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I am pretty new to managed/unmanaged interoperability and COM concepts.

I received a suggestion of using COM Interop, for using my existing MFC code in C#. But the problem for me is, i have a MFC Dll which is not a valid COM component. How can I make this MFC DLLs to have COM-accessible interfaces ready for use in .NET?

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From thread Loading MFC DLL in C# Windows Application

To access native code from C# you have a few choices.

Most directly, you can use DllImportAttribute to describe your DLL's entry points in C# terms so that they can be called via P/Invoke. They'll look like static methods to your C# program.

Less directly, you can create a Managed C++ assembly that wraps your DLL in one or more managed objects. The Managed C++ DLL can be accessed from C# via Add Reference (because it is a managed assembly with a .dll extension) and should also be able to access your MFC dll by using #include to include the MFC dll's header file.

A third option would be to turn your dll into a COM object so that your C# program can access it that way.

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There is no simple way to make MFC Dll COM accessible. It is necessary to write a lot of COM code manually, making COM wrapper. If you don't have previous COM experience, this may be difficult. The second option from Jacob Seleznev's post looks less painful. C++/CLI wrapper which is internally linked to existing MFC dll, and exposes pure .NET interface to C# client, looks like optimal solution.

If MFC Dll exports C-style interface (API), and not classes, use PInvoke.

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Thanks a lot for all the suggestions!!! I was trying to find more info on wrapper, Pinvoke solution. The MFC Dll has lot of classes/enums/structs etc.... Is it possible to export them in any way. I found that it is easy to export a function, but not sure on these!!! – Harsha Apr 28 '10 at 3:03

From my experience, I concur with @Jacob Seleznev and will add that if your MFC DLL interface contains mainly "simple" parameter and return types, using the DLLImportAttribute is most likely going to be your path of least resistance.

A great reference for marshaling types is to see how it's done against the unmanaged Win32 API. That can be found here:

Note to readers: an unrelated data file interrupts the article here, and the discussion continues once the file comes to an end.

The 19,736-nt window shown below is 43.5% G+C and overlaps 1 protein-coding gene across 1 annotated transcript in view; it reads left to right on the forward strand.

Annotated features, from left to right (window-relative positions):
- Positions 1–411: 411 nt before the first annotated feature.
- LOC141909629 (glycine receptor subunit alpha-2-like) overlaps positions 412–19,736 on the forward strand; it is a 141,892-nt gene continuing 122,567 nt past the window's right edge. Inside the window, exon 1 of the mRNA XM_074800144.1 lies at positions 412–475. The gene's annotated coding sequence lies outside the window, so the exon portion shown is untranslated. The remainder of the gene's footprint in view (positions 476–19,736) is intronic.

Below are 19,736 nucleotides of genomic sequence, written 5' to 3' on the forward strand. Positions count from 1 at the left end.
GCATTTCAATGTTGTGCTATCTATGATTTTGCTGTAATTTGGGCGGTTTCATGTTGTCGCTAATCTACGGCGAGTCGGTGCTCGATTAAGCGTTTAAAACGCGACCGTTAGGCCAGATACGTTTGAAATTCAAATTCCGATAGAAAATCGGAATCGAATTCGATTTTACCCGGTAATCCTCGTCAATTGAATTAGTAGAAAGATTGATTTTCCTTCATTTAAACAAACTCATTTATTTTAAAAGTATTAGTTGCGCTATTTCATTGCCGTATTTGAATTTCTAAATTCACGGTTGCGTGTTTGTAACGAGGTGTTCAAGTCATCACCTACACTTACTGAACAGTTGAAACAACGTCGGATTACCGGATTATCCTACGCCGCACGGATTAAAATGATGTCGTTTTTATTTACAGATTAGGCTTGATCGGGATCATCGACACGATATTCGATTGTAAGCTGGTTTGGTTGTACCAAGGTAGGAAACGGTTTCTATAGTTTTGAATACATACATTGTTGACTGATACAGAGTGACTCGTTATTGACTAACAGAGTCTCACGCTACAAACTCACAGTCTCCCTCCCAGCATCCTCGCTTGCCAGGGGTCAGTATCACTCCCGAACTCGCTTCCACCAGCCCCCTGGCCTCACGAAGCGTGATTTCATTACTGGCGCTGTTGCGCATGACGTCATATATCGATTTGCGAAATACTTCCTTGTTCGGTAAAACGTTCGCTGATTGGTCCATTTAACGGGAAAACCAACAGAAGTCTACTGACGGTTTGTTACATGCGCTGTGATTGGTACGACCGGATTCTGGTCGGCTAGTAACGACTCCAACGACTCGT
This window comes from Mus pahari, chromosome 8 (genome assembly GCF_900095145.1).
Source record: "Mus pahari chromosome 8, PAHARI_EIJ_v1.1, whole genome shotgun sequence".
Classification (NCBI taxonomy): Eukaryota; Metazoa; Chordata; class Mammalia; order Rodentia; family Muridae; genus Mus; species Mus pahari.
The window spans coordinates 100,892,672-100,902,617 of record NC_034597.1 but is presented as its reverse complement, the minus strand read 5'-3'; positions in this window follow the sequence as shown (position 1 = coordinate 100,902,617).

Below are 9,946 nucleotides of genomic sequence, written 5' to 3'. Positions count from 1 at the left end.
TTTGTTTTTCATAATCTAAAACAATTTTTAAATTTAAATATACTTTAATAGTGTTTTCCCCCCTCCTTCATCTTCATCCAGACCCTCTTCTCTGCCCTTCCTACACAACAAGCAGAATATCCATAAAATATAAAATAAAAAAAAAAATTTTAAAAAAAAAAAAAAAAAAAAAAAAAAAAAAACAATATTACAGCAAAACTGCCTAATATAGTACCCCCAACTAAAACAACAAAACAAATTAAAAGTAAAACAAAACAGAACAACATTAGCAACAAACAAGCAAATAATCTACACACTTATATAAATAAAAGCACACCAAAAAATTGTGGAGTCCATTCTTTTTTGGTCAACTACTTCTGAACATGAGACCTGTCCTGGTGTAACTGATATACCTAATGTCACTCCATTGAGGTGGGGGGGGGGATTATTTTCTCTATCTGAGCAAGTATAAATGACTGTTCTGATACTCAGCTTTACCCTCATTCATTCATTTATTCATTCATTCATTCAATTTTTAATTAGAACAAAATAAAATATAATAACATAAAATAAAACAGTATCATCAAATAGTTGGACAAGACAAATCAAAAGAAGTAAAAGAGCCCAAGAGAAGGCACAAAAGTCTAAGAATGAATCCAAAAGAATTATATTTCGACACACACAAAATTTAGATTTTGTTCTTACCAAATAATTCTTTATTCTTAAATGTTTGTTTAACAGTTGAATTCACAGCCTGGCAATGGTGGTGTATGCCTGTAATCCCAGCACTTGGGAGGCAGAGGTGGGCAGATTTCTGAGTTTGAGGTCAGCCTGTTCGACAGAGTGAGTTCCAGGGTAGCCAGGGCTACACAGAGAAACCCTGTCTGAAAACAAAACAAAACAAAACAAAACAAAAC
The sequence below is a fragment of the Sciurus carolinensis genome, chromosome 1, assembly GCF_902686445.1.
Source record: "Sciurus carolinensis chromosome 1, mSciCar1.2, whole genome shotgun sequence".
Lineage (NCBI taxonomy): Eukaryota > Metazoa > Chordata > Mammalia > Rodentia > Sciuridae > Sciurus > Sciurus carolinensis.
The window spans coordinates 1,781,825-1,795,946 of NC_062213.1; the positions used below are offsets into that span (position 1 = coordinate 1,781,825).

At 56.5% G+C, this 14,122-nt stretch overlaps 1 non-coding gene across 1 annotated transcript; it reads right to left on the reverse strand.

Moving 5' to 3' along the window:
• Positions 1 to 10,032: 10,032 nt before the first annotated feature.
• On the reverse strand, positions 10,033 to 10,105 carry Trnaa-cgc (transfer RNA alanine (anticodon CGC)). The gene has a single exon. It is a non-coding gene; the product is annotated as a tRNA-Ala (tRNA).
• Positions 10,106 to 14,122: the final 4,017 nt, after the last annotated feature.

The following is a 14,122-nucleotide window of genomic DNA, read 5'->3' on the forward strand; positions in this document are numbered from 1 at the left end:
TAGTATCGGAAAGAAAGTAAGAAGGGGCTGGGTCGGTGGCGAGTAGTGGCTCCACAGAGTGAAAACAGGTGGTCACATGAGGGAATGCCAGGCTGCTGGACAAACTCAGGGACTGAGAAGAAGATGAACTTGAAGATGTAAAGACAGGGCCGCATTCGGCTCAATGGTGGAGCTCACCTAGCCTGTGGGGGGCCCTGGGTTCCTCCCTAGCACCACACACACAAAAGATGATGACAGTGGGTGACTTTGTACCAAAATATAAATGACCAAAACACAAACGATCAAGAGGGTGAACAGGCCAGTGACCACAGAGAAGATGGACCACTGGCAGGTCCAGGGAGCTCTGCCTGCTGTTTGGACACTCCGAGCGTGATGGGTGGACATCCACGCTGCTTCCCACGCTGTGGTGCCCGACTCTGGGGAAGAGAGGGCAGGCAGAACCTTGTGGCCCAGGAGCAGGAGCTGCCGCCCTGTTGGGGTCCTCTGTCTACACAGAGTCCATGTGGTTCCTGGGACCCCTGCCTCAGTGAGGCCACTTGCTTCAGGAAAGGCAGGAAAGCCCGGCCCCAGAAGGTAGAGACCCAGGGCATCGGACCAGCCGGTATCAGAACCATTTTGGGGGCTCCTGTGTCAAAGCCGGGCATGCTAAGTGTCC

What I've done is find an API call with like types and see how that call is setup on I don't use it often anymore, but it was extremely helpful a few years ago.

Hope this helps.

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Of the three ways to call native code from managed code (COM Interop, P/Invoke, and IJW or C++/CLI interop), COM Interop is the slowest. And if your existing native code is not in the form of a COM component, then it's also the hardest because that will be step 1.

To use P/Invoke you will need some C-style functions (extern C) that go on and call your existing code. To use IJW or C++/CLI interop you will implement a public ref class (in a file compiled /clr) with methods that go on and call your existing code. It is up to you which you find easier. Once you have the wrapper, from C# you can do the PInvoke with a DllImport attribute on the declaration of the functions, and you then call them as usual. To do the IJW you add a reference to the assembly with the public ref class in it and call the methods on that class as usual.

My recommendation is to ask whether you want some sort of Facade pattern where you're putting some logic in front of the interop - if so, go IJW. Also if you want to control the marshaling, go IJW. If not then go P/Invoke. But either way works.

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What does IJW stand for? – User Dec 31 '12 at 21:41
IJW stands for It Just Works. The correct name for it is C++/CLI interop. But it's include-the-header-link-to-the-lib interop and doesn't feel like interop, it just feels like how C++ always works. – Kate Gregory Dec 31 '12 at 22:49

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